Stop the presses! Chicago is the Second City no longer! At least not in the realm of environmental initiatives, that is. I personally thought the segment on this Brightfields Initiative that has come to fruition in the West Pullman neighborhood on Chicago's far south side was more of a headline story than an end-of-broadcast blurb, but these days, I'll take my good news any way I can get it.
For those of you unfamiliar with the EPA's Brownfields Initiative, Brownfields sites are perhaps better known as former Superfund sites. These sites, even after successful cleanup and remediation, are ill suited for most types of developments. For example, no one would want to purchase a Brownfields site and build a subdivision or an elementary school, or cultivate a community garden because -- despite even the most successful cleanups -- these sites are still heavily contaminated, it's just that the amount of contamination has been reduced to acceptable EPA levels. So the Brownfields Initiative exists to find viable uses for this spoiled land, such as turning it into a parking lot, or building a big-box warehouse or retail location (with provisions made, of course, for importing potable water).
The Brownfields to Brightfields Initiative takes this task one step further and put solar panels on these undesirable pieces of real estate, which brings clean energy, jobs, and (eventually) power savings to the surrounding communities. And in this, Chicago is leading the nation! Not only is Exelon City Solar the largest urban solar power plant in the country, it's also the first of its kind!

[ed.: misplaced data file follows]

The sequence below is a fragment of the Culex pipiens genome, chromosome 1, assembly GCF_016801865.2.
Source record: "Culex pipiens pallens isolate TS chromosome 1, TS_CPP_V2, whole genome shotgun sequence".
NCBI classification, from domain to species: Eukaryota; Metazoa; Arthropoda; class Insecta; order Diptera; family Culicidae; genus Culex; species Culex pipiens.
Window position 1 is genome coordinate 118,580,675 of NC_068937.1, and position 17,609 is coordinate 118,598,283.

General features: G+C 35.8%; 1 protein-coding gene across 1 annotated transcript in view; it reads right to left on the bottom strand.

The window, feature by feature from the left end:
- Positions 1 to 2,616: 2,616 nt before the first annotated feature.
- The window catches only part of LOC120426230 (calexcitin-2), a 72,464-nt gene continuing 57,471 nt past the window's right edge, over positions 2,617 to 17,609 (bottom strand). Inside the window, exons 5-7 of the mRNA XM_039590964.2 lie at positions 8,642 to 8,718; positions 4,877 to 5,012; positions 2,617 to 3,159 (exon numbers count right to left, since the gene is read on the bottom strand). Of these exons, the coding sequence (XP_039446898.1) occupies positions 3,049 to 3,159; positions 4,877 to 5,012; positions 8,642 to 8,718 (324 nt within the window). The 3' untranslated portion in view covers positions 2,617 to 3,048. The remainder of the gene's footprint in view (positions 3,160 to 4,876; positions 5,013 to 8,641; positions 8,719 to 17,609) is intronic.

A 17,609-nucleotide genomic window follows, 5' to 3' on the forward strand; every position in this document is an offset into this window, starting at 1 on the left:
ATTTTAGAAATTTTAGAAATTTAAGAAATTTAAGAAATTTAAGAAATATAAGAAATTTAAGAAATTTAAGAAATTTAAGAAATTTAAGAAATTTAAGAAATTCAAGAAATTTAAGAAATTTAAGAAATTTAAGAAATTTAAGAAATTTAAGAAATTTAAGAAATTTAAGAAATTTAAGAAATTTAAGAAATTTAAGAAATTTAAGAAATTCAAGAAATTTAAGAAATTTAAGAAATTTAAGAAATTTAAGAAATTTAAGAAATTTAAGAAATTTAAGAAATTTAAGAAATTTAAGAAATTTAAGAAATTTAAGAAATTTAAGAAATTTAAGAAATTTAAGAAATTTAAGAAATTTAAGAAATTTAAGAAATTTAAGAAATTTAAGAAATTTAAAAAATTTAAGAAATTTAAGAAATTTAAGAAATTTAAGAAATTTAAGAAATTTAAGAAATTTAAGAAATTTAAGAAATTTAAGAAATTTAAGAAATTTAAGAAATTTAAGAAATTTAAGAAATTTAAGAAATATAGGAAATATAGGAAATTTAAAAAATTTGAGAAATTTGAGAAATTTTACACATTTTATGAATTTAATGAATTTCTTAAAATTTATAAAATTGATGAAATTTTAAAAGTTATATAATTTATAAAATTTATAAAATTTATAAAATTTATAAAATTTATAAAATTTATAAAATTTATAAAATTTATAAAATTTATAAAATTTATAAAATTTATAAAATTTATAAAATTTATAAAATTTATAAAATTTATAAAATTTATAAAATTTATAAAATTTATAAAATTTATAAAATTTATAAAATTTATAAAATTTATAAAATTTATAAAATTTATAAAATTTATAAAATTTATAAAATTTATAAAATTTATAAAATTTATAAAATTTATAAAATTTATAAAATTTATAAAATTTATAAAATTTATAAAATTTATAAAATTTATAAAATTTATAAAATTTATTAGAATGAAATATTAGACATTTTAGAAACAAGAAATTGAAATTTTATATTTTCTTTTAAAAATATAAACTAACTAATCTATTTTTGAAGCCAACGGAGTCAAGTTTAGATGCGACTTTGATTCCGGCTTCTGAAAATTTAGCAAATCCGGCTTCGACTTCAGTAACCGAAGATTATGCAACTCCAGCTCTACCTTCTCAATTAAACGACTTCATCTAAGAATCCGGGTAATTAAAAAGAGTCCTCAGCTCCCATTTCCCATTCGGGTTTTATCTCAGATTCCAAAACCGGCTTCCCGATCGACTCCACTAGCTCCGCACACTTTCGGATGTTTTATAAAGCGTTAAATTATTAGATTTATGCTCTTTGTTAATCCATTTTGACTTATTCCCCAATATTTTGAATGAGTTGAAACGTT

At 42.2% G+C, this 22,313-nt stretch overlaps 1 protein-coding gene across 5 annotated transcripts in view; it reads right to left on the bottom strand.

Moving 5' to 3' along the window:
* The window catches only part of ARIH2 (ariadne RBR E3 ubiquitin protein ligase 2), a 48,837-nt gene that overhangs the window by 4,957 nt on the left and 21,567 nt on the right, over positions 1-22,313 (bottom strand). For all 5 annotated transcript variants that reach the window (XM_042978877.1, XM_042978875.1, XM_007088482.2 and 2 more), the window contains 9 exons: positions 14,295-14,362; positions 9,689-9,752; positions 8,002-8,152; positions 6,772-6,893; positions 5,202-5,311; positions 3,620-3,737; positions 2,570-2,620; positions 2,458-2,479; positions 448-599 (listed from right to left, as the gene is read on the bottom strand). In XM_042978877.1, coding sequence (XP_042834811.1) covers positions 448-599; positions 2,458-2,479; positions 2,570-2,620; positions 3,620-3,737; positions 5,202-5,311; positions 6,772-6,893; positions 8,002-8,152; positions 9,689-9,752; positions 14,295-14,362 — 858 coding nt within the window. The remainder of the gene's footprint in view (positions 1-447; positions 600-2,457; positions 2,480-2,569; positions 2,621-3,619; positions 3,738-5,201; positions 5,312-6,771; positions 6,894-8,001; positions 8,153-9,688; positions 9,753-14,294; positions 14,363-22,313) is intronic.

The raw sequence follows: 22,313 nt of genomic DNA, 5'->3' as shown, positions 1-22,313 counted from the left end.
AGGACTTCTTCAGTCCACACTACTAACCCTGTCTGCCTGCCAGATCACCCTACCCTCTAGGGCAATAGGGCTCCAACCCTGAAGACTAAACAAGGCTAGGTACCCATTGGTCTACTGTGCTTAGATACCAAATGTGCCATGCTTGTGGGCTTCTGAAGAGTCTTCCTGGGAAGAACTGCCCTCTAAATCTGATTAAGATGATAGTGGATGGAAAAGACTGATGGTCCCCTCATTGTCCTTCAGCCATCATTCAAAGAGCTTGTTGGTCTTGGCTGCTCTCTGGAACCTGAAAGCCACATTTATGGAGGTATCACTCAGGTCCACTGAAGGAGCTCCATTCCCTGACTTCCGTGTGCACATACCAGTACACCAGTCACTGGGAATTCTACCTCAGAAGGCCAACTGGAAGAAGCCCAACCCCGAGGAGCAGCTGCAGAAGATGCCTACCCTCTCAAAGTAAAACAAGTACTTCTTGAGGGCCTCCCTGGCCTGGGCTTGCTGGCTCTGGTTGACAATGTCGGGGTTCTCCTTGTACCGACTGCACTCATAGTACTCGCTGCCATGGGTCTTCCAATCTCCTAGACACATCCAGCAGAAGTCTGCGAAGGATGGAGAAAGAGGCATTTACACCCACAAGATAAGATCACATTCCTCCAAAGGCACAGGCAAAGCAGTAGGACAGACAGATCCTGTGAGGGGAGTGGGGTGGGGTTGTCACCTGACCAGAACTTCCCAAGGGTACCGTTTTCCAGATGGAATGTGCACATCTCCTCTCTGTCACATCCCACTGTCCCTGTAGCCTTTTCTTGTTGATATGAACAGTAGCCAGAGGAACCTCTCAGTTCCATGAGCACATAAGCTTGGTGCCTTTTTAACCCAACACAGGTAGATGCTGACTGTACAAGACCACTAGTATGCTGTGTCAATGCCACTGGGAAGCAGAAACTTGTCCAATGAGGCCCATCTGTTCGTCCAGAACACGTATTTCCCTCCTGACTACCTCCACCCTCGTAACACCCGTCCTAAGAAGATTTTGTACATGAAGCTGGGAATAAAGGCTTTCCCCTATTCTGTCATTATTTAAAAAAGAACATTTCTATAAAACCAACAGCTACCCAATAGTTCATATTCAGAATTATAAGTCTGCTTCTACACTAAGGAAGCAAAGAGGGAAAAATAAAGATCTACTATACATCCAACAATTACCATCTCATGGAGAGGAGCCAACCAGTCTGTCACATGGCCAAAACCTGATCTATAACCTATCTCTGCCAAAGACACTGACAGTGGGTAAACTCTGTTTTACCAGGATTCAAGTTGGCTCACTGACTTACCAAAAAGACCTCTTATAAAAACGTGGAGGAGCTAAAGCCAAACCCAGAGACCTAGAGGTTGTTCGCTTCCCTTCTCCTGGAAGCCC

The 32,000 solar panels, which were sourced and manufactured from south side companies, are equipped to follow the rays of the sun as it makes its way across the sky, and will generate enough power to power 1,500 homes. Exelon has leased the 40-acre Brownfield site from the City of Chicago in a long-term deal, and according to the EPA:
"The City of Chicago and Commonwealth Edison have jointly committed $8 million to purchase solar systems in the next five years. The solar systems will be installed on other [B]rownfield sites as well as schools, office buildings, transportation routes, and municipal and commercial properties."
Exelon City Solar will also serve as a demonstration and educational site for other cities that want to harness the power of the sun. So let's hear it for Chicago, solar energy's First City!